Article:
Although C++ is an incredible language, its use in constrained embedded environments is not much common. Somewhat surprisingly, even engineers with a good background of C++ in mid-size environments (e.g. Linux capable systems) often resort to plain old C when they work in small systems like an AVR. I believe there is more tradition than reason to this, and I will try to explain my reasons in this article.
The main argument I've heard against using C++ is about speed. People say that C++ does too much stuff behind the scenes and thus causes an increase in code size and a speed reduction. This is, however, a misunderstanding. C++ features like virtual methods do have a performance cost, but you would pay that cost in C too if you tried to write the same functionality (for example using tables of function pointers). Moreover, letting the compiler do that job for you has two main advantages. First, it lets you free to focus on the problem you are dealing with, not with the language itself. Second, if the compiler can optimize it out, it will. As a result you usually have better, faster code and less troubles in general.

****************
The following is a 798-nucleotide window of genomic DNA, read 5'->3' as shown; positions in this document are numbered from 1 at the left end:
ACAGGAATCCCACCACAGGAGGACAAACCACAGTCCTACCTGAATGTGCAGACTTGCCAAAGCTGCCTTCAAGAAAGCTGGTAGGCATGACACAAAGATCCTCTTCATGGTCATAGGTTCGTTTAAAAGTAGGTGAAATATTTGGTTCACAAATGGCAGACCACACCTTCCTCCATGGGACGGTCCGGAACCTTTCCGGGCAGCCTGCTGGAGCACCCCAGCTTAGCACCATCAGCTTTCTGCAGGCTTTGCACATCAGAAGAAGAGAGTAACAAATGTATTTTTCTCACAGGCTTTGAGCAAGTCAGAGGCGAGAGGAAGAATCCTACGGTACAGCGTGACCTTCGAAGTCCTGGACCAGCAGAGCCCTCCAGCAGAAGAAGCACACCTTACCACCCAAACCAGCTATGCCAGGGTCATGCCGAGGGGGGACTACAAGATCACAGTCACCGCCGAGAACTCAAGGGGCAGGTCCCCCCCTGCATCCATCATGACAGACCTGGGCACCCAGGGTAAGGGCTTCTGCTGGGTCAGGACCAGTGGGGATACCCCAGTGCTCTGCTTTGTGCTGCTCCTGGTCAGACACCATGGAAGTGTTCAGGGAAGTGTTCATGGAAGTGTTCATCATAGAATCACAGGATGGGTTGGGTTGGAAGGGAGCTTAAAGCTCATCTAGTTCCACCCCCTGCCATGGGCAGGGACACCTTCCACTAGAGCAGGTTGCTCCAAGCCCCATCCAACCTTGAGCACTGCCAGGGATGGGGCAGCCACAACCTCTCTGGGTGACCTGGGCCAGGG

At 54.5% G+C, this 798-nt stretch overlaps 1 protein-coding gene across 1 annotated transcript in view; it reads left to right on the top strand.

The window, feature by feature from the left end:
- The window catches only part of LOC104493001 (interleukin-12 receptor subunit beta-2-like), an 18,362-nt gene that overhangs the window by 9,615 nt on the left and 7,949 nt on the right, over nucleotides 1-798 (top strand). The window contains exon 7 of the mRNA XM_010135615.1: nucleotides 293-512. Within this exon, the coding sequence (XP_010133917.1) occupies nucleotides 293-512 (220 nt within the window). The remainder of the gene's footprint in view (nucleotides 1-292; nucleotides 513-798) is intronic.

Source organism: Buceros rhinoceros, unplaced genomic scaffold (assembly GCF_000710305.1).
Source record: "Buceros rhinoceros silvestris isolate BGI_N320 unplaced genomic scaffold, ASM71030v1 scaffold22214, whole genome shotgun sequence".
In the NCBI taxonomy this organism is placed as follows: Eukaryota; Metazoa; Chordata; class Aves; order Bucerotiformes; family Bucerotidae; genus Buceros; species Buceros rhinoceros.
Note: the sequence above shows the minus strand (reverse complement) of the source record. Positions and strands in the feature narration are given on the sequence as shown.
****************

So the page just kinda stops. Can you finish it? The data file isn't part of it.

Most other critics go for templates. It should suffice to say, that templates are not mandatory in C++ (just like all other features, anyway), so if you don't use them, they can't hurt performance at all. But besides that, template code is not really slower. Modern compilers identify identical copies of the code and avoid duplication during the linking phase. In fact, in C++ you can do a lot of metaprogramming with templates, and solve computations in compile time! This makes some code even faster than anything you can get in plain C.
Even if you can't take advantage of metaprogramming for your project, templates allow deeper integration between different parts of the code, leading to further optimizations that couldn't happen in C. For a good example, see Bjarne Stroustrup's talk on std::sort vs qsort.
But the very most important point I want to make is not about performance. Development in embedded environments is usually limited by the scarce tools you are able to use. Debugging is cumbersome, and our diagnostics methods seem primitive when compared to desktop environments.
Under such circumstanes, I believe it is vital to have a language that helps you as much as possible in preventing bugs. Proper type safety, consts vs defines, encapsulation of code in classes and namespaces and reduction in code duplicity by means of templates are great tools to help you create a better, more readable and maintainable code that will save you hours of work.
Give it a try, embrace the modern world of C++ on small micros and your life will become easier.